That’s why Fort Frederica was constructed. This project brought England, France and Germany together because, well you know, those Spanish folk with their armada and soldiers and endless flow of funds… Anyways, the fort served its purpose well, guarding the north and securing Georgia as a British territory. There was a bit of fighting, both on St Simons Island (the Bloody Marsh) and southward, but peace came and the fort faded into the past.
There are several plantation sites on St Simons Island too, but we weren’t able to access any of them. We saw their long entry paths, like tunnels through the Spanish moss, but that’s it. On our next trip we’ll coordinate some site visits, because that’s a whole different side of history that is fascinating in its own way.
Tip: For more information about seeing historical sites in person, peek at our blog post on Fort Frederica.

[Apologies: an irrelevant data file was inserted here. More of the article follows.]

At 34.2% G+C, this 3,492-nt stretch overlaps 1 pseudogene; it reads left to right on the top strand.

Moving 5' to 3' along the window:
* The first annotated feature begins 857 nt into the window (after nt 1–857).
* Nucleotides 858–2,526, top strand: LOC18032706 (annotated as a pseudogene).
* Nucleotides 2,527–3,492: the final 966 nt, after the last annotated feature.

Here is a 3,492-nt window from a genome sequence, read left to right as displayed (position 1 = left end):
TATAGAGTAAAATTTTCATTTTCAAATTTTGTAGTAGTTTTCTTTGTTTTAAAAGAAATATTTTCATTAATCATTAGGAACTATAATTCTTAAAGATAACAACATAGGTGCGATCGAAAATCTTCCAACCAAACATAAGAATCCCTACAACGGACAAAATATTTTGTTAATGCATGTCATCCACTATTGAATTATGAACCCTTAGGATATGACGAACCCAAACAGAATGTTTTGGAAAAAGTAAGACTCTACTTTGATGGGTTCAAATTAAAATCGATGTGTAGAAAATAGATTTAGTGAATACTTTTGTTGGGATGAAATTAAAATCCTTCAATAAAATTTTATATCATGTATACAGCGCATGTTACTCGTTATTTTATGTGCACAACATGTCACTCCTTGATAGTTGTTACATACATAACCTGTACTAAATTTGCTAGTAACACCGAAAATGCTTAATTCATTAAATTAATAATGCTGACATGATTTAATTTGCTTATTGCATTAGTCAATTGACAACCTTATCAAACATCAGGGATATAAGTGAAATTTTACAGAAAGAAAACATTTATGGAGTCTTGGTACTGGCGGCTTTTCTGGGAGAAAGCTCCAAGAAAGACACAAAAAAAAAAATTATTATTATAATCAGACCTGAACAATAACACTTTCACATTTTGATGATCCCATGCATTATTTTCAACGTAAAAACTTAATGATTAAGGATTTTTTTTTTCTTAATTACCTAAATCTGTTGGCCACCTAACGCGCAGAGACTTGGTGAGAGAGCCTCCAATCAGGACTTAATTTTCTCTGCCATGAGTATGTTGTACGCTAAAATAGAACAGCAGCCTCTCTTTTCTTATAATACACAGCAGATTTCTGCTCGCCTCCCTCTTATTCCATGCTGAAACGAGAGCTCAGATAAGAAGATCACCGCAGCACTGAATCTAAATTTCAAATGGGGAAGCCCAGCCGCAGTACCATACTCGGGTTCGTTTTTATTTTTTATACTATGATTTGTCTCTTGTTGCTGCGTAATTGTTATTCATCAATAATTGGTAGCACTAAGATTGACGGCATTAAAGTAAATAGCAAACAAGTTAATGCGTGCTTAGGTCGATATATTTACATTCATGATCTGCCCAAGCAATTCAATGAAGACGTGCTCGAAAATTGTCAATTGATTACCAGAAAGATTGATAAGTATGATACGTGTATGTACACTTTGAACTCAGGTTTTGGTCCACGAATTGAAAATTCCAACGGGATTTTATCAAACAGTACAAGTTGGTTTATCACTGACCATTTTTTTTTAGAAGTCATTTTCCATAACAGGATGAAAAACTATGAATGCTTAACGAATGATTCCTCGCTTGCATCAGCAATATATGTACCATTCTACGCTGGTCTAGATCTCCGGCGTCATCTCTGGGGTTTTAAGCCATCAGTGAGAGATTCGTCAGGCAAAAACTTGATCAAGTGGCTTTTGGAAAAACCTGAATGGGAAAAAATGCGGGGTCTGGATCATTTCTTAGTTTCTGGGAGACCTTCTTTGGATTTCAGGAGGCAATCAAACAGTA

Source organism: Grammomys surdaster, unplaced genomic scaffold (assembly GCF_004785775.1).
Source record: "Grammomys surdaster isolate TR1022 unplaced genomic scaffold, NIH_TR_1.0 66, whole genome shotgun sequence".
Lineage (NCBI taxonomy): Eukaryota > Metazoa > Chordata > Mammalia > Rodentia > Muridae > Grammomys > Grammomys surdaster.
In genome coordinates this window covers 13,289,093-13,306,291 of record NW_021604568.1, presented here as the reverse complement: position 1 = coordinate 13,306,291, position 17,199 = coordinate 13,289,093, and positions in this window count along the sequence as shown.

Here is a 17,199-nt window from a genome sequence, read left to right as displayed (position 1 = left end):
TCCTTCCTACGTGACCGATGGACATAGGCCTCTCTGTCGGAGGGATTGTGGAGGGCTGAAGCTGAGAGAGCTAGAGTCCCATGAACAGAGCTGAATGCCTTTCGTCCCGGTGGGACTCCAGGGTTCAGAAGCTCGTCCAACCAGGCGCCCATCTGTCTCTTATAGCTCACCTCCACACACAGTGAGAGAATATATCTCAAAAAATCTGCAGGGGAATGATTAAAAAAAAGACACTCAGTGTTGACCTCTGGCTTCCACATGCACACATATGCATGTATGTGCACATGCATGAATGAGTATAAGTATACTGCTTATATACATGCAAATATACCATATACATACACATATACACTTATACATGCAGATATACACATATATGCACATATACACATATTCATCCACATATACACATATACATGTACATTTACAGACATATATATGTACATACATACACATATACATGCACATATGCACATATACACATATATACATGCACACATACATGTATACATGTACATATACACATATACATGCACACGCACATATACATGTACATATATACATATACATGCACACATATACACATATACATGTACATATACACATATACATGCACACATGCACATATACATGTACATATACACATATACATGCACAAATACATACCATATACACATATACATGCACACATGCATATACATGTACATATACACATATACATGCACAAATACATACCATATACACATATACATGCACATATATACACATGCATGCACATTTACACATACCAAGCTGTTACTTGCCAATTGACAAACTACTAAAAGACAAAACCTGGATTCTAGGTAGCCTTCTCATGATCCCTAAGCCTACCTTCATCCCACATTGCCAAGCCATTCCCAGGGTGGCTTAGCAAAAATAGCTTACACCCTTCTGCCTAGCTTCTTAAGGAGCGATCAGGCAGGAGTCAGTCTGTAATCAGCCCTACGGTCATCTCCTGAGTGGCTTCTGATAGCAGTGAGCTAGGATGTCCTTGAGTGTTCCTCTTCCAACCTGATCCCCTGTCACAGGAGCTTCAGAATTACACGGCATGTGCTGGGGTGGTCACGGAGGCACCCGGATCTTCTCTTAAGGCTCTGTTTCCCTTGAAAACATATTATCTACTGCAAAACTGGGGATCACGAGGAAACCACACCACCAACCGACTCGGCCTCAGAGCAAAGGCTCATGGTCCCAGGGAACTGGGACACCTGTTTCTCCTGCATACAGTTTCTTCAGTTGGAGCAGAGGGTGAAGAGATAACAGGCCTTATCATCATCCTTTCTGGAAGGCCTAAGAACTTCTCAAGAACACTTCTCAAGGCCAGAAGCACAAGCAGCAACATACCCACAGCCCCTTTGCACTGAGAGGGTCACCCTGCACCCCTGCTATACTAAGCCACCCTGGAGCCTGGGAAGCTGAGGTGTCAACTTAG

Life on St Simons Island today
When you drive across the inland waterway and marsh, you kind of don’t know what you’ll see next. As you’ve come from either Florida or northern Georgia, the highway isn’t much to look at and doesn’t offer a lot for the imagination. As soon as you’re on St Simons Island though, you can feel the vibe. There is such a mix of residents, from older, long term folks to transient, seasonal vacationers. There are vacation rentals, timeshares and some really beautiful resorts. We stayed at the King and Prince which was right on the beach, and it was top notch. Beyond the resorts, the village and boardwalk are hoppin’ too, as is the tiny airport.
Tip: it’s a pretty flat island and is perfect for biking. We picked up our bikes at Ocean Motion and got completely outfitted with kid trailers, helmets and bike locks. It was a perfect way to explore St Simons Island.
St Simons Island is also home to fancy golfing. We say fancy because we don’t golf, so any golfing seems fancy. While we were there, the whole island was prepping for the RSM Classic (PGA Tour) and you could tell it was serious business. The King and Prince Beach and Golf Club (not the host of the RSM) is a beautiful course nestled among the marshlands, and everybody we met on the island asked if we were going to have a tee time there…so it must be good.